Young Russians in Prague find that 1968 Russian-led invasion casts long shadow

The number of Russians residing and working in the Czech Republic has been steadily growing in recent years. Many come here in search of a better life, to escape the authoritarian regime of Vladimir Putin or homophobia in their homeland. And many find that the Russian led-invasion of Czechoslovakia casts a long shadow.

Russian-led invasion of Czechoslovakia in 1968, photo: CIA, Flickr, Public DomainRussian-led invasion of Czechoslovakia in 1968, photo: CIA, Flickr, Public Domain Today Russians are the fourth strongest foreign minority in the country, after Vietnamese, Slovak and Ukrainian nationals. In the last decade their number rose from 23,000 to 37,000.

According to statistics three in ten Russians come here to do business. 40 percent of the 37,000 strong Russian minority are students, forming the second biggest group of foreign students after Slovaks. If they study in Czech, they do not pay university fees at public schools, just like Czech students.

Twenty percent of the Russian minority have moved here to join their family and ten percent are here on humanitarian grounds. One in twenty-five asylum seekers in the Czech Republic are Russian nationals.

For young Russians Prague is an attractive city free of the constraints of the Putin regime, and a good place for business and entertainment. The language barrier is easily surmountable due to both nations speaking a Slavic language. However there is one barrier that is harder to cross and that is the stigma of the Russian-led invasion of Czechoslovakia in 1968, engraved deeply in the nation’s memory. Most Russians here say they have come across expressions of hostility at one time or another.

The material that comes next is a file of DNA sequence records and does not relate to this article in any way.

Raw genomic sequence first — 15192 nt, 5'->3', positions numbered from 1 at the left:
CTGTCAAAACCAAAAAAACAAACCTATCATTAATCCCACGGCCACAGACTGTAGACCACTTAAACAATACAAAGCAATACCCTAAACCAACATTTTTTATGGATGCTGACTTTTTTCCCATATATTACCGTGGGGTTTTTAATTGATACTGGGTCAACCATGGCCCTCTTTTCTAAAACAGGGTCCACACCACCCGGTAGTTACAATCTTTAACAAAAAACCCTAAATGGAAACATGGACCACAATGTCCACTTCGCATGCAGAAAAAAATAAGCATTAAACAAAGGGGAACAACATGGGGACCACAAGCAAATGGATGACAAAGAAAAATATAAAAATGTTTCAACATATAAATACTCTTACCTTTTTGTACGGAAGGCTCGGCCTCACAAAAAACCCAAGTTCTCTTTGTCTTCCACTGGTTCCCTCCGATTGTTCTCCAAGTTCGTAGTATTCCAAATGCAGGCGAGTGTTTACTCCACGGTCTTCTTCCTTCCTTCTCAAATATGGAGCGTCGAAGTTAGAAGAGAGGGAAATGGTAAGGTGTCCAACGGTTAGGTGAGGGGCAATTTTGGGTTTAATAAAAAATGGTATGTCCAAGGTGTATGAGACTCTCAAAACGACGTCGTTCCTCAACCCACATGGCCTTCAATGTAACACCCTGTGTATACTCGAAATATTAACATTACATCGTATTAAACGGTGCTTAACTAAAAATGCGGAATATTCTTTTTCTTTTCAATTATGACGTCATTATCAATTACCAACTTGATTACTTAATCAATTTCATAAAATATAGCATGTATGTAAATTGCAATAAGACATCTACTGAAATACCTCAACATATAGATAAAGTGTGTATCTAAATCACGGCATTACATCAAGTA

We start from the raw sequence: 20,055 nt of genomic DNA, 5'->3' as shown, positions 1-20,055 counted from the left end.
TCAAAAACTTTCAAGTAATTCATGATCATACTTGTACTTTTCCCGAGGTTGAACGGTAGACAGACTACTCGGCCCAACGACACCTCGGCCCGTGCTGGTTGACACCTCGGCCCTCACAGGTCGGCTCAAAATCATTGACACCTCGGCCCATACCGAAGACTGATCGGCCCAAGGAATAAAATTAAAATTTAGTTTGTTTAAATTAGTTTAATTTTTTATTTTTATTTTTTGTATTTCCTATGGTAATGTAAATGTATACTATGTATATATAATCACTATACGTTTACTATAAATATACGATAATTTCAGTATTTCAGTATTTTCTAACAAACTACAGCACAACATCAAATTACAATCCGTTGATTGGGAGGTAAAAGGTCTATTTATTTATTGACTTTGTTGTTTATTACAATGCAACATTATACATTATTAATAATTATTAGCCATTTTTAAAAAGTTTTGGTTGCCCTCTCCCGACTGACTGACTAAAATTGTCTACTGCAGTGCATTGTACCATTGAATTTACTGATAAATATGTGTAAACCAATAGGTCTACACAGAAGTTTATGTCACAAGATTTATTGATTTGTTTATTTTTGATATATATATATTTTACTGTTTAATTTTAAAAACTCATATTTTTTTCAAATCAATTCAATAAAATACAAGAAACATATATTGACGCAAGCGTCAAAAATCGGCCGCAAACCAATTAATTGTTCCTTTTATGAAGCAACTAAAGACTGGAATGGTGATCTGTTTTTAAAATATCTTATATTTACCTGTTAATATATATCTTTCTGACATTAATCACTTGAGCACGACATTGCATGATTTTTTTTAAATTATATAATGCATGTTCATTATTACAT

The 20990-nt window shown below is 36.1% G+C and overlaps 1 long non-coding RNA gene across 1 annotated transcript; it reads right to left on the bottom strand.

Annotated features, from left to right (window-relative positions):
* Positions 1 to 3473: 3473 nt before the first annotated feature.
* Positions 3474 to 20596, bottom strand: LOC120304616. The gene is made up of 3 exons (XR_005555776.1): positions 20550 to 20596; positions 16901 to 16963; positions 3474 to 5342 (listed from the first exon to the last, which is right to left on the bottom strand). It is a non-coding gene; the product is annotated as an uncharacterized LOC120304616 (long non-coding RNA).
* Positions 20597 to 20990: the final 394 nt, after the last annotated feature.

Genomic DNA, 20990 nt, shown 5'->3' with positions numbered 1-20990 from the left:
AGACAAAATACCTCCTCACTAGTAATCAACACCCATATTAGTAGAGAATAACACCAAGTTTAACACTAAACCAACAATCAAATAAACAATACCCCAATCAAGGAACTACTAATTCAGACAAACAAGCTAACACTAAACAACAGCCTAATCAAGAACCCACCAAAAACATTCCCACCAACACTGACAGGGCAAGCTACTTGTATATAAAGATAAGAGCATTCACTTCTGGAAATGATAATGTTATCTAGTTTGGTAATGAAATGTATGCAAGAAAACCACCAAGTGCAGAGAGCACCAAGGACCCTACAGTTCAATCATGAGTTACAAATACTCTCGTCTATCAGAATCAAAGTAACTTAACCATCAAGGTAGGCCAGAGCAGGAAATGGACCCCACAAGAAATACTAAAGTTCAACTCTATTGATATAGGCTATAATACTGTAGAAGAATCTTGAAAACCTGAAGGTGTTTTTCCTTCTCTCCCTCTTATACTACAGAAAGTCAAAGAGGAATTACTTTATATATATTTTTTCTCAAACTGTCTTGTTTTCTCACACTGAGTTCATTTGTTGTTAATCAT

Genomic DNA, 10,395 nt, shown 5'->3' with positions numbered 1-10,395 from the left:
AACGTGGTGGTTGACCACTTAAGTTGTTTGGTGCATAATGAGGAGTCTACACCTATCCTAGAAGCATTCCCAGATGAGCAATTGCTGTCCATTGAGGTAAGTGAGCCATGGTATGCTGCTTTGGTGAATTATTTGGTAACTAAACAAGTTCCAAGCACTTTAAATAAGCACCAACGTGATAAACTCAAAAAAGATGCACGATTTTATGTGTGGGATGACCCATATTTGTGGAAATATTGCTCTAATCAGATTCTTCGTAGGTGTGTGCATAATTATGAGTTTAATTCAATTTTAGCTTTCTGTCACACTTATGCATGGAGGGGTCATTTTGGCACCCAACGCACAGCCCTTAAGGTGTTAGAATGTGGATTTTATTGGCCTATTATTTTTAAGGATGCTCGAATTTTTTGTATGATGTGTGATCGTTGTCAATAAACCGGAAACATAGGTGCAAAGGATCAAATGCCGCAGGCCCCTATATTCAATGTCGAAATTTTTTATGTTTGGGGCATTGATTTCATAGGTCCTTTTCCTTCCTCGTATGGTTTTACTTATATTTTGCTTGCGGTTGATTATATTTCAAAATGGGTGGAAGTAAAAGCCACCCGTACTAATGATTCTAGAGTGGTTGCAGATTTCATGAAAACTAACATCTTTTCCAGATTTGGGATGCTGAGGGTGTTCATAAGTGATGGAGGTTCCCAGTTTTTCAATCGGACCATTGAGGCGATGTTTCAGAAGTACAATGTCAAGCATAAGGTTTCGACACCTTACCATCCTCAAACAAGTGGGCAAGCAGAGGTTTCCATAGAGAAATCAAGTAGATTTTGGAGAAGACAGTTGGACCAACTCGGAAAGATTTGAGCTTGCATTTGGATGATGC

Jana Svobodová, the author of a multi-media theatre performance about how young Russians in Prague come to terms with this painful legacy, says it was a subject that needed addressing.

“This is something you can’t erase, it is something we Czechs all have buried deep inside us, even young Czechs have it from their parents, it is part of the nation’s memory -what happened back in 1968.”

The theatre performance is in the form of a dialogue between young Czechs and young Russians. Roman Mikshin is one of the young Russians taking part. He believes that performances such as this can be a form of therapy.

“1968 is the main source of the negative feelings for Russians; it is like a wound that is still fresh. It is important to talk about it, to open up the subject and to try to come to terms with the past.”

Russian student Marina Sokol says that she has not met with hostility because having lived here since she was a child she has no Russian accent. However her mother has experienced it. Marina says that once people get to know them the hostilities are easily overcome.

“You know I think that in reality Czechs’ attitude towards Russians is better than they themselves think; because the most hostilities come from people who do not know any Russians in person. I think they are not judgmental of specific Russians, but of Russia as such.”